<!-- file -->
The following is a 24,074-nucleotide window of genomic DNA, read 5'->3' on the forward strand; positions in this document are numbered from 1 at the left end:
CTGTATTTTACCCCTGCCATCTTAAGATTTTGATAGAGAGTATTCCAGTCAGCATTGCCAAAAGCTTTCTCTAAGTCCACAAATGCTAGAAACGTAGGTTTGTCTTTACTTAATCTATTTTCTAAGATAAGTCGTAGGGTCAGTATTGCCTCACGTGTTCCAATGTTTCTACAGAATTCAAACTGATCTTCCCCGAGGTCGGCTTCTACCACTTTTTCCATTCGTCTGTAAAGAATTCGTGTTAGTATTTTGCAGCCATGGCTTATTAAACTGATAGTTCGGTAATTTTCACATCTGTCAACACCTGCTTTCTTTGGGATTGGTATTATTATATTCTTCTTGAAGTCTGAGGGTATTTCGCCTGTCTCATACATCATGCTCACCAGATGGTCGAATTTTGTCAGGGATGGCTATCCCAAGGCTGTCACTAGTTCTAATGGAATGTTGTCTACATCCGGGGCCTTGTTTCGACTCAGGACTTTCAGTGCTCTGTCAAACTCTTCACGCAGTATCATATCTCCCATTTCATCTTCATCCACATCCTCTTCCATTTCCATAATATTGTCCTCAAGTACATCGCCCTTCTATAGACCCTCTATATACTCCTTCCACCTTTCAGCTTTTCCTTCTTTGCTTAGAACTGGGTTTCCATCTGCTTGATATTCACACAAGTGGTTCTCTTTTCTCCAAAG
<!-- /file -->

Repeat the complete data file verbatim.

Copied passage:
The following is a 24,074-nucleotide window of genomic DNA, read 5'->3' on the forward strand; positions in this document are numbered from 1 at the left end:
CTGTATTTTACCCCTGCCATCTTAAGATTTTGATAGAGAGTATTCCAGTCAGCATTGCCAAAAGCTTTCTCTAAGTCCACAAATGCTAGAAACGTAGGTTTGTCTTTACTTAATCTATTTTCTAAGATAAGTCGTAGGGTCAGTATTGCCTCACGTGTTCCAATGTTTCTACAGAATTCAAACTGATCTTCCCCGAGGTCGGCTTCTACCACTTTTTCCATTCGTCTGTAAAGAATTCGTGTTAGTATTTTGCAGCCATGGCTTATTAAACTGATAGTTCGGTAATTTTCACATCTGTCAACACCTGCTTTCTTTGGGATTGGTATTATTATATTCTTCTTGAAGTCTGAGGGTATTTCGCCTGTCTCATACATCATGCTCACCAGATGGTCGAATTTTGTCAGGGATGGCTATCCCAAGGCTGTCACTAGTTCTAATGGAATGTTGTCTACATCCGGGGCCTTGTTTCGACTCAGGACTTTCAGTGCTCTGTCAAACTCTTCACGCAGTATCATATCTCCCATTTCATCTTCATCCACATCCTCTTCCATTTCCATAATATTGTCCTCAAGTACATCGCCCTTCTATAGACCCTCTATATACTCCTTCCACCTTTCAGCTTTTCCTTCTTTGCTTAGAACTGGGTTTCCATCTGCTTGATATTCACACAAGTGGTTCTCTTTTCTCCAAAG